I purchased this orchid at a grocery store in Massachusetts four or five years ago. Apparently, it had blossomed, died back, and was eventually placed on the clearance rack. Its value was reduced because it was no longer pretty to look at it. Since my heart goes out to any neglected creature, even an orchid that only has two leaves and a couple of aerial roots, I had to take it home.
It's lived at my home in Massachusetts and also spent some time in my office at work. It moved with us to Georgia where it grew a few more roots and a new leaf. Then it went with us to North Carolina. Now it lives on our windowsill here in Maine.
I have no idea what kind of orchid or what color it is. It's healthy but does not blossom. Shortly after getting this orchid, I bought another at the same grocery store, a phalaenopsis, that regularly produces white flowers. The fact that this one hasn't blossomed in all this time makes me think of an old stray cat that will eat the food you've been putting out every day for months but still won't have anything to do with you.
Then, a couple of days ago I found this!
After all this time it has buds! Not knowing the type of orchid, it took years of trial and error to find the correct combination of light, humidity, and food it required but I finally got it right.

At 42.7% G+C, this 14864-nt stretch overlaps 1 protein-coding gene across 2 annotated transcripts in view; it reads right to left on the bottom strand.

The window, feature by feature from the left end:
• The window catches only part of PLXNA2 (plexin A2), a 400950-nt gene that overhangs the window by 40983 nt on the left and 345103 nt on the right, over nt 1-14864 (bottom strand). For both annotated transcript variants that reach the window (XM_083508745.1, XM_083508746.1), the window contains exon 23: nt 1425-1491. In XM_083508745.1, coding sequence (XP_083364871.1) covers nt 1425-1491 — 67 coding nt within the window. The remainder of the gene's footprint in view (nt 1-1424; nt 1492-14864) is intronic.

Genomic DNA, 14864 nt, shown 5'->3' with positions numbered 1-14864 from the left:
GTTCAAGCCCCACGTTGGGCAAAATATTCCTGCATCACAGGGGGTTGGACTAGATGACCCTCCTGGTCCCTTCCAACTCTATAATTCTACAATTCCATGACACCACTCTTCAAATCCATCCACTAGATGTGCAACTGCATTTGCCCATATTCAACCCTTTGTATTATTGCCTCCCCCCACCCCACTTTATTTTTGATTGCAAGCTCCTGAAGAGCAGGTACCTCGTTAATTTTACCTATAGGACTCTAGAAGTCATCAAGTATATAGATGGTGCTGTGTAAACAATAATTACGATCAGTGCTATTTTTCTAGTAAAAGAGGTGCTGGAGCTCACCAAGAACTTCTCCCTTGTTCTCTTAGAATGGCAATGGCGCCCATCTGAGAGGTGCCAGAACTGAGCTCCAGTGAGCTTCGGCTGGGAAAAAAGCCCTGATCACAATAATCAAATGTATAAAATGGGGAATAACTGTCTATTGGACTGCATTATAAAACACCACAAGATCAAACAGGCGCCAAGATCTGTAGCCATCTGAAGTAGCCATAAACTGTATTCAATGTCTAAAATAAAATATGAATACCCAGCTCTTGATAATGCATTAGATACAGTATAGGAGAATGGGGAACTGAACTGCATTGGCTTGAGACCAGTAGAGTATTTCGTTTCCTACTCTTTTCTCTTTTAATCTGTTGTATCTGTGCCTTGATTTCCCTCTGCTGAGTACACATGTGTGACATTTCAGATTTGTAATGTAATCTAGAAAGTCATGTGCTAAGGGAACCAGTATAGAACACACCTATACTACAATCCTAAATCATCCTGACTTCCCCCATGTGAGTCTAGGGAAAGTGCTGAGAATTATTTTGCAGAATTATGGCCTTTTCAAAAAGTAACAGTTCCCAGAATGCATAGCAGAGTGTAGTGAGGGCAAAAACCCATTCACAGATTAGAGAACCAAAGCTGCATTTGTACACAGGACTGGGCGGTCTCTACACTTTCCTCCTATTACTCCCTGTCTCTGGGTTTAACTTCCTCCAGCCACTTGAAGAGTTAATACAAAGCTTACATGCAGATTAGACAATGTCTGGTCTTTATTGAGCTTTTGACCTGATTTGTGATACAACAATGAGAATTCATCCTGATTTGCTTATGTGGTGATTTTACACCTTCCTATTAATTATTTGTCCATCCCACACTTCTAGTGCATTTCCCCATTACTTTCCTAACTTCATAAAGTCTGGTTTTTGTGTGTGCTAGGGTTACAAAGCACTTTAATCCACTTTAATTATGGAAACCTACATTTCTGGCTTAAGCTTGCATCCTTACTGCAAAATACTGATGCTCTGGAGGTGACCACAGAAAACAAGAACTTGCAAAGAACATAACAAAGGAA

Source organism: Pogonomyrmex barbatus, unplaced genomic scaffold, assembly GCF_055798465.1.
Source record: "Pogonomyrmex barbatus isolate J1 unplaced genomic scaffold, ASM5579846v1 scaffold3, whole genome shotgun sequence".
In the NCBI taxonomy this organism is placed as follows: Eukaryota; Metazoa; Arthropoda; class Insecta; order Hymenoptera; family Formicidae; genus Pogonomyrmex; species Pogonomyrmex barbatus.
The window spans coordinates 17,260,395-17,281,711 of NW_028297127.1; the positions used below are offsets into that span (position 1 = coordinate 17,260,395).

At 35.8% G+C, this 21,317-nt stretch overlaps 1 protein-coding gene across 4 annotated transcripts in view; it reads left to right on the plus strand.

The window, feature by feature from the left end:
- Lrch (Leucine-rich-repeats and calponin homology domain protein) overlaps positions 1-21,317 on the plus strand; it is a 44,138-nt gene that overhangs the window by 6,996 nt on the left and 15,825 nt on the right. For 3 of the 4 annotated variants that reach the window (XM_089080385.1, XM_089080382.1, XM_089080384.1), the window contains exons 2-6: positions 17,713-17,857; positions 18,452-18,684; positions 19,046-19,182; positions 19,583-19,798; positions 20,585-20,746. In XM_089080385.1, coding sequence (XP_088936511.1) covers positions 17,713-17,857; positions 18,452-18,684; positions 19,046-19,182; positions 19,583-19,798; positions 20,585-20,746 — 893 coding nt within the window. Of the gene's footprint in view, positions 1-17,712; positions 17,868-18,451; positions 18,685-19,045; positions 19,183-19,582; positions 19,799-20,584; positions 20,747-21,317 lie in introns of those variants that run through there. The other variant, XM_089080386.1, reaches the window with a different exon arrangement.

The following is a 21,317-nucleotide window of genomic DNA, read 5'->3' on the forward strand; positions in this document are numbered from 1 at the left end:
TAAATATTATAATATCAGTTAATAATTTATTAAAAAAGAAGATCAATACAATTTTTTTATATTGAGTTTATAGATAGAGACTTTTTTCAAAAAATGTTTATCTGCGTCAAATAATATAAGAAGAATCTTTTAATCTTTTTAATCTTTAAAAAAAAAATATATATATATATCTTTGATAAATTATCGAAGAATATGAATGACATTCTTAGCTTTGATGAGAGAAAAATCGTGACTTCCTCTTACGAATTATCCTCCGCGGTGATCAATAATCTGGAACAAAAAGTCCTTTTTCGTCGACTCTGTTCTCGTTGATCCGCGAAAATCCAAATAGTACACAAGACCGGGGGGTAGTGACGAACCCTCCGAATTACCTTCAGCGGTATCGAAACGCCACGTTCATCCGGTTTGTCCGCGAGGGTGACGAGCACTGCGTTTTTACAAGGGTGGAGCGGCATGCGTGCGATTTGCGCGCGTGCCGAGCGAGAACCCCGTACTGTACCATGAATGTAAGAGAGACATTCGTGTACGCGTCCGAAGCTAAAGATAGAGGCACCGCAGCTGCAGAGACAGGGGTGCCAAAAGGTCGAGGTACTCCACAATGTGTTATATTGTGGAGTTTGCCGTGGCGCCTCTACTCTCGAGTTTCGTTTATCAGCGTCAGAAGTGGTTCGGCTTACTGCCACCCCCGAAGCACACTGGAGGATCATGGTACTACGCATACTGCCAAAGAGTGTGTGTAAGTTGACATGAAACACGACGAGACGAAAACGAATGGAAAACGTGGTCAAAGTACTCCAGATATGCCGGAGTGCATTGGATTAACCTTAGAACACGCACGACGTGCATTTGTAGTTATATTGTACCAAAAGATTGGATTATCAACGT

Or maybe I simply loved and cared for it until it was the right time for it to bloom.
In the digital age, we deify youth, speed, and perfection. From phones that manage our time to watches that monitor our health, we use computers to micro-manage and define so many aspects of our lives. With this microscopic, two-dimensional view, it's easy to castigate ourselves for falling short of the ideals set by others. Sometimes it's a good idea to take a step back to get a broader and more realistic view. Maybe we don't need more rules and measures to try to get life "right." Perhaps all that's needed is love and support for things (including ourselves) to blossom in their own time.
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